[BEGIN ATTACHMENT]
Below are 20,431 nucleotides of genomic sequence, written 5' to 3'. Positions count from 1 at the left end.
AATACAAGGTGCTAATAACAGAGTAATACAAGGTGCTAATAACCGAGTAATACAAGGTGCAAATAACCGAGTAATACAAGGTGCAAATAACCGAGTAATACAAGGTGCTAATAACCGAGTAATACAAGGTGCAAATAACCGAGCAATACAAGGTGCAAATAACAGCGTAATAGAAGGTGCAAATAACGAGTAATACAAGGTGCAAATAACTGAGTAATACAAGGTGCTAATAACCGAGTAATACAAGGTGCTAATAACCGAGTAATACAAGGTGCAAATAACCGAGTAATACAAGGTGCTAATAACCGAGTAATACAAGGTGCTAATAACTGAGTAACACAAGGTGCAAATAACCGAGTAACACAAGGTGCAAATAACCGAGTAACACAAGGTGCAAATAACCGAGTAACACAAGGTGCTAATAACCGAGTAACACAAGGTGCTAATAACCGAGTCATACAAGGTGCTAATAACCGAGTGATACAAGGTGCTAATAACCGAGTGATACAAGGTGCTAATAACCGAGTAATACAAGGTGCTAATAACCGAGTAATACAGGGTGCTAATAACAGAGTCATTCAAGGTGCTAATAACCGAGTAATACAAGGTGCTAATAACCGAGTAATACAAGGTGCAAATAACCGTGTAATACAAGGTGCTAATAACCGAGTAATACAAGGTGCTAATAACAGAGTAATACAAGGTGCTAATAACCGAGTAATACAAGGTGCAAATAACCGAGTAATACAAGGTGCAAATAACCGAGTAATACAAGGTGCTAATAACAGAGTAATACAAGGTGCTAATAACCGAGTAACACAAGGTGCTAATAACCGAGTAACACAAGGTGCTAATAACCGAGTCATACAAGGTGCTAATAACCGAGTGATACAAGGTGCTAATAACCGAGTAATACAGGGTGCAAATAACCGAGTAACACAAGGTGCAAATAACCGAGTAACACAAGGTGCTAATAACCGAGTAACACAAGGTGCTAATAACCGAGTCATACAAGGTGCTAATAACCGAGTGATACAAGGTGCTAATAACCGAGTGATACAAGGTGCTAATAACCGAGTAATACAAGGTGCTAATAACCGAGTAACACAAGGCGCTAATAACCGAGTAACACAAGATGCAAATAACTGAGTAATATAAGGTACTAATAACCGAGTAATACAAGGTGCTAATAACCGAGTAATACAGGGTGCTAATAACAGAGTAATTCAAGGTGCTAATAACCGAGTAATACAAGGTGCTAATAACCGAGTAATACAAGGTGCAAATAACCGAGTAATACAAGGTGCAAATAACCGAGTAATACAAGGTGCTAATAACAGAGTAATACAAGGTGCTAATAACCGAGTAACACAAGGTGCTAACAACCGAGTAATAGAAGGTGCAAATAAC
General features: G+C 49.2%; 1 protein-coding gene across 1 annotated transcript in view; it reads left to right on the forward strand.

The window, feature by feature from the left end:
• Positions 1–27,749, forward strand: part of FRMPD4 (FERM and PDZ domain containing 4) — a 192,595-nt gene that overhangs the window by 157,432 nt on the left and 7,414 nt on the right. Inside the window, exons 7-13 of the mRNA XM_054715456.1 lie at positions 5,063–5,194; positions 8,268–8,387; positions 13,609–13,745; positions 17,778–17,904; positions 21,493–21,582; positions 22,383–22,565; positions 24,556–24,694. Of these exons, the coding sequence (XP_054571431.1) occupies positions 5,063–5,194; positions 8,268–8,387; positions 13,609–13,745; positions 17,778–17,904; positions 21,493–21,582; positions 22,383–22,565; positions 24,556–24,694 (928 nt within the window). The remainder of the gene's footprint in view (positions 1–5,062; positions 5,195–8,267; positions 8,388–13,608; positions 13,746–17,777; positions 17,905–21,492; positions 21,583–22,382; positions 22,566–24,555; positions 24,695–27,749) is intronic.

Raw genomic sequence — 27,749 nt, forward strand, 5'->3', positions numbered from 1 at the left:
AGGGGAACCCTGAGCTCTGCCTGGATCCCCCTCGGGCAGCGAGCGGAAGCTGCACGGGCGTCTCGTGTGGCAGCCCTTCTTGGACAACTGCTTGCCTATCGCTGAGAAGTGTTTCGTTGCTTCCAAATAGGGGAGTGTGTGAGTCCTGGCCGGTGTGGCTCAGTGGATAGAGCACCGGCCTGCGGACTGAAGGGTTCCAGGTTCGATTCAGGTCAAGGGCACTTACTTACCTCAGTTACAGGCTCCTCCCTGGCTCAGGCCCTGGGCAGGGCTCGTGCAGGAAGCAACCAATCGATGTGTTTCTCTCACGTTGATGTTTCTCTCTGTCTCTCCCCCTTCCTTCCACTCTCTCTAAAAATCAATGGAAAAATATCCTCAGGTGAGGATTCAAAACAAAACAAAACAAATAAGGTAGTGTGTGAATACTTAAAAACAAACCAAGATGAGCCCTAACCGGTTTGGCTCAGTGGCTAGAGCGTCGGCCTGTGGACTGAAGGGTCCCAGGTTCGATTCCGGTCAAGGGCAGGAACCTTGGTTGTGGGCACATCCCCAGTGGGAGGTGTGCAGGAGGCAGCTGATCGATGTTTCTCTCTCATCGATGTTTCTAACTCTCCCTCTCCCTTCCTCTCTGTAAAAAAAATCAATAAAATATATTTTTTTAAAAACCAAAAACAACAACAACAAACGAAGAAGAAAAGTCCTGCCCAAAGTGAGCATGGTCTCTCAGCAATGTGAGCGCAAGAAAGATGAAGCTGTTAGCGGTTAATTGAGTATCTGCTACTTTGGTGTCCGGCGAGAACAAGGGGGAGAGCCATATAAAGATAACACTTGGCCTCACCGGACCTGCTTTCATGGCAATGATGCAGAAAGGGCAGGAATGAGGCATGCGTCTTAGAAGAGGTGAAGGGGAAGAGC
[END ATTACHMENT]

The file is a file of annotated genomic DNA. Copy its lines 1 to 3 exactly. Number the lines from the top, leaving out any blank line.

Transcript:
Below are 20,431 nucleotides of genomic sequence, written 5' to 3'. Positions count from 1 at the left end.
AATACAAGGTGCTAATAACAGAGTAATACAAGGTGCTAATAACCGAGTAATACAAGGTGCAAATAACCGAGTAATACAAGGTGCAAATAACCGAGTAATACAAGGTGCTAATAACCGAGTAATACAAGGTGCAAATAACCGAGCAATACAAGGTGCAAATAACAGCGTAATAGAAGGTGCAAATAACGAGTAATACAAGGTGCAAATAACTGAGTAATACAAGGTGCTAATAACCGAGTAATACAAGGTGCTAATAACCGAGTAATACAAGGTGCAAATAACCGAGTAATACAAGGTGCTAATAACCGAGTAATACAAGGTGCTAATAACTGAGTAACACAAGGTGCAAATAACCGAGTAACACAAGGTGCAAATAACCGAGTAACACAAGGTGCAAATAACCGAGTAACACAAGGTGCTAATAACCGAGTAACACAAGGTGCTAATAACCGAGTCATACAAGGTGCTAATAACCGAGTGATACAAGGTGCTAATAACCGAGTGATACAAGGTGCTAATAACCGAGTAATACAAGGTGCTAATAACCGAGTAATACAGGGTGCTAATAACAGAGTCATTCAAGGTGCTAATAACCGAGTAATACAAGGTGCTAATAACCGAGTAATACAAGGTGCAAATAACCGTGTAATACAAGGTGCTAATAACCGAGTAATACAAGGTGCTAATAACAGAGTAATACAAGGTGCTAATAACCGAGTAATACAAGGTGCAAATAACCGAGTAATACAAGGTGCAAATAACCGAGTAATACAAGGTGCTAATAACAGAGTAATACAAGGTGCTAATAACCGAGTAACACAAGGTGCTAATAACCGAGTAACACAAGGTGCTAATAACCGAGTCATACAAGGTGCTAATAACCGAGTGATACAAGGTGCTAATAACCGAGTAATACAGGGTGCAAATAACCGAGTAACACAAGGTGCAAATAACCGAGTAACACAAGGTGCTAATAACCGAGTAACACAAGGTGCTAATAACCGAGTCATACAAGGTGCTAATAACCGAGTGATACAAGGTGCTAATAACCGAGTGATACAAGGTGCTAATAACCGAGTAATACAAGGTGCTAATAACCGAGTAACACAAGGCGCTAATAACCGAGTAACACAAGATGCAAATAACTGAGTAATATAAGGTACTAATAACCGAGTAATACAAGGTGCTAATAACCGAGTAATACAGGGTGCTAATAACAGAGTAATTCAAGGTGCTAATAACCGAGTAATACAAGGTGCTAATAACCGAGTAATACAAGGTGCAAATAACCGAGTAATACAAGGTGCAAATAACCGAGTAATACAAGGTGCTAATAACAGAGTAATACAAGGTGCTAATAACCGAGTAACACAAGGTGCTAACAACCGAGTAATAGAAGGTGCAAATAAC
General features: G+C 49.2%; 1 protein-coding gene across 1 annotated transcript in view; it reads left to right on the forward strand.